The new restaurant is named after Elena Pantaleoni of La Stoppa, a pioneering winery in the natural wine movement; what was the impetus for naming your restaurant after her?

 

She just has this thing about her, and it was kind of indescribable, just like an aura about her that is so warm and so like pure and beautiful. I remember greeting her [at Nora Gray] and she exuded this warmth and this wisdom and this kind of unbelievable cool at the same time, I was really drawn to her. I went to visit her at La Stoppa in Emilia-Romagna and she invited us to stay with her in her home. The passion she has for winemaking, but beyond that, for where she’s from. Her raison d’être for La Stoppa, is going back to promoting Emilia Romagna and the traditional values and varietals of the region. I just thought that would be so cool if I could just capture any of that spirit that she has in a restaurant and so, that’s why we called it Elena.

 

 

"I certainly am a huge proponent of hospitality as part of the dining experience, it’s such an important part of going out to dine."

 

 

You travel to Italy fairly often, is there a place you go to again and again?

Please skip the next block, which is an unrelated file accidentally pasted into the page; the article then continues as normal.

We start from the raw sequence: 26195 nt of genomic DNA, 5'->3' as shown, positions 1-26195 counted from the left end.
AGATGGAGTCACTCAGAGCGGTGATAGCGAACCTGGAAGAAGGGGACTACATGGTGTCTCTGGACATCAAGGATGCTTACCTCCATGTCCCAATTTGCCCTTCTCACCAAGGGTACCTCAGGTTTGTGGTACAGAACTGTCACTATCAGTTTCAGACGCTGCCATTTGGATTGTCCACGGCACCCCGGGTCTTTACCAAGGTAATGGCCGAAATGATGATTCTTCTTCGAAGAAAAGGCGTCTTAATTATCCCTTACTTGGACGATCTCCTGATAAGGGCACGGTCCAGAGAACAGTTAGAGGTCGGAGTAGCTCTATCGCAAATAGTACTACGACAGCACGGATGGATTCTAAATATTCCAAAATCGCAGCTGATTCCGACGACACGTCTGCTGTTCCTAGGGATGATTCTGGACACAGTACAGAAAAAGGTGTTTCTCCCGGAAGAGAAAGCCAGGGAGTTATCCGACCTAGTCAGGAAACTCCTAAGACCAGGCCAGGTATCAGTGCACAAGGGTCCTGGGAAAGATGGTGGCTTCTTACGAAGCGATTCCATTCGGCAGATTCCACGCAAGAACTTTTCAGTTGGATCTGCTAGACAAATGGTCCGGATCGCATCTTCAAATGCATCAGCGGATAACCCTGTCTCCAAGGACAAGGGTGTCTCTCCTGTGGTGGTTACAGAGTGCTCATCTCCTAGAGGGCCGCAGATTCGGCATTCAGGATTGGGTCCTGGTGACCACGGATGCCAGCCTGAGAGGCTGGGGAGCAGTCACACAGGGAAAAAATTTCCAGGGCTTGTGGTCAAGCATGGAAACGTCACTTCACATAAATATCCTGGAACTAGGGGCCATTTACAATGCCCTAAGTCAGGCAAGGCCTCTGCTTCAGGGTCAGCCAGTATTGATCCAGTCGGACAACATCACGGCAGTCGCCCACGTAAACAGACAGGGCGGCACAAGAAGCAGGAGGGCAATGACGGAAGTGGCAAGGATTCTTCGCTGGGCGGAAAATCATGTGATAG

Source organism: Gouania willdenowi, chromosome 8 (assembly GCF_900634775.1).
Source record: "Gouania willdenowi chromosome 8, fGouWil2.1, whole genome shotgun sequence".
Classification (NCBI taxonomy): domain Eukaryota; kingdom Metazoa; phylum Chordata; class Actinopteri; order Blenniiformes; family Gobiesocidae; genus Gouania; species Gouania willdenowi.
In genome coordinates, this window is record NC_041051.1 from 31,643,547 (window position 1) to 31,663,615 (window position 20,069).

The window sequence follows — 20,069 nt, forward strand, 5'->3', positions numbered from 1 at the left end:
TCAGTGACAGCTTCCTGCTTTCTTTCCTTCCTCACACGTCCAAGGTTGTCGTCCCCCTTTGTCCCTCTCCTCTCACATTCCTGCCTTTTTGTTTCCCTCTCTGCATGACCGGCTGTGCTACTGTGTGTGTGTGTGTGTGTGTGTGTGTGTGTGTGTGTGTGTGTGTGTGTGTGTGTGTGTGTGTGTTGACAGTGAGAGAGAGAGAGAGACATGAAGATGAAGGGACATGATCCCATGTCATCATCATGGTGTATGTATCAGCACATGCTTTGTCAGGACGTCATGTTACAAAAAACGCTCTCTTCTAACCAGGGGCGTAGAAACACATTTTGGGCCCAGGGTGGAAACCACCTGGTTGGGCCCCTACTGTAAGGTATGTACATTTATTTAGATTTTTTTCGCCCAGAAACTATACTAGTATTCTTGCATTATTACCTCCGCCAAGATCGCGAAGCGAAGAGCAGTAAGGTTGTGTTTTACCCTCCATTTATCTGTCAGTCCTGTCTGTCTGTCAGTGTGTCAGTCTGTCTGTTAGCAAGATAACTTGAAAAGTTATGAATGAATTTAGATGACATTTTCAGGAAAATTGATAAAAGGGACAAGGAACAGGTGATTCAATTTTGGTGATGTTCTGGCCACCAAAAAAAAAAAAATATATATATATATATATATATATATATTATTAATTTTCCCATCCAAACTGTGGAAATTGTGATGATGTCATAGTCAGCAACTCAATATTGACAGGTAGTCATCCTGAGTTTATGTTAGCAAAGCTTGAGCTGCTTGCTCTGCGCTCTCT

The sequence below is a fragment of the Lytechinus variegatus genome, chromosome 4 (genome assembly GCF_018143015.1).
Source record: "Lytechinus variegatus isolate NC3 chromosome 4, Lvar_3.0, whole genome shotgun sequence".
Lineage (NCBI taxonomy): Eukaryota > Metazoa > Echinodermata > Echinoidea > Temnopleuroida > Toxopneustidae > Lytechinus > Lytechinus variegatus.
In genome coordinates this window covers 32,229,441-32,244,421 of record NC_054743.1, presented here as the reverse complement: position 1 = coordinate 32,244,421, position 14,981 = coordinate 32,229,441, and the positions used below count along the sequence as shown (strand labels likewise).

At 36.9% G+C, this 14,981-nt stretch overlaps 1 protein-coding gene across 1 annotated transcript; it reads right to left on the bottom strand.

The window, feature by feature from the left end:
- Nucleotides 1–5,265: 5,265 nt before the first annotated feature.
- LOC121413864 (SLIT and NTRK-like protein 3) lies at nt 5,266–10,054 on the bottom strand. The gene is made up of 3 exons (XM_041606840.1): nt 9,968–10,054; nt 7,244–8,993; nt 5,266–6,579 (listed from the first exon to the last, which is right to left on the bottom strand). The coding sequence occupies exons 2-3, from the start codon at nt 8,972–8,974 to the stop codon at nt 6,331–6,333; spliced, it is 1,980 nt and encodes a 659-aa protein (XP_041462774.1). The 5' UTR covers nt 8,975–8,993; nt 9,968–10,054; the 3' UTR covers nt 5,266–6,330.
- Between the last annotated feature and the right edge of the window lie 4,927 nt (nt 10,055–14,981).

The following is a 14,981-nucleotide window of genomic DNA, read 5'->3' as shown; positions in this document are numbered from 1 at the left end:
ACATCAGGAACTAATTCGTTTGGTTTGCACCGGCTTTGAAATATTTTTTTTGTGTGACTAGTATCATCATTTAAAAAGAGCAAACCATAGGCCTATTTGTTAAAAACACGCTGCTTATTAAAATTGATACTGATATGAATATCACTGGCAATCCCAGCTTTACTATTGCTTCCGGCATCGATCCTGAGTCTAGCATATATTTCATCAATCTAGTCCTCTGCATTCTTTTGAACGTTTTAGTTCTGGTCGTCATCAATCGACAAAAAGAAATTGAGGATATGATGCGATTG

I was really lucky the first time that we went in 2016, Katie Parla, who’s a food writer based in Rome, was like: “Hey you’re coming to Rome, these are the best places to go” ‘cause Rome is the kind of city where you can go eat the best food or you can go into the myriad of restaurants that are kinda all the same. It’s a very tourist friendly city, let’s say, so it’s easy to fall prey to like not-so-great food and you really have to go and seek out the great restaurants. Katie Parla set us up with an itinerary that was just lights out, so that’s my little Rome bible. There is this restaurant called Da Cesare that’s easily in my top 3 favourite restaurants; it’s kind of out of the way in the suburbs of Rome and it is just insane. Bonci pizzeria by Gabriele Bonci is the greatest pizza place on earth. People, when they think about pizza, think about Napolitana style pizza which is what we do here at Elena. But what he does, al taglio pizza, is really and truly as close to a religious experience as I’ve ever had with dough, it was kind of a transformative experience for me. That place is amazing, it’ll be the first place I go after I get off the plane and it’ll be the last place I eat probably before I leave Rome. I’ve just been dreaming about going to these two places since I left there a year ago.

 

Where have you never been that you'd like to visit?


I’ve never been to Asia, and I’d really like to go to Japan specifically, again going back to that same thing, traditions and knowledge of land and even with food in Japan it’s so simple yet incredibly complicated based on how perfect or imperfect the preparation is.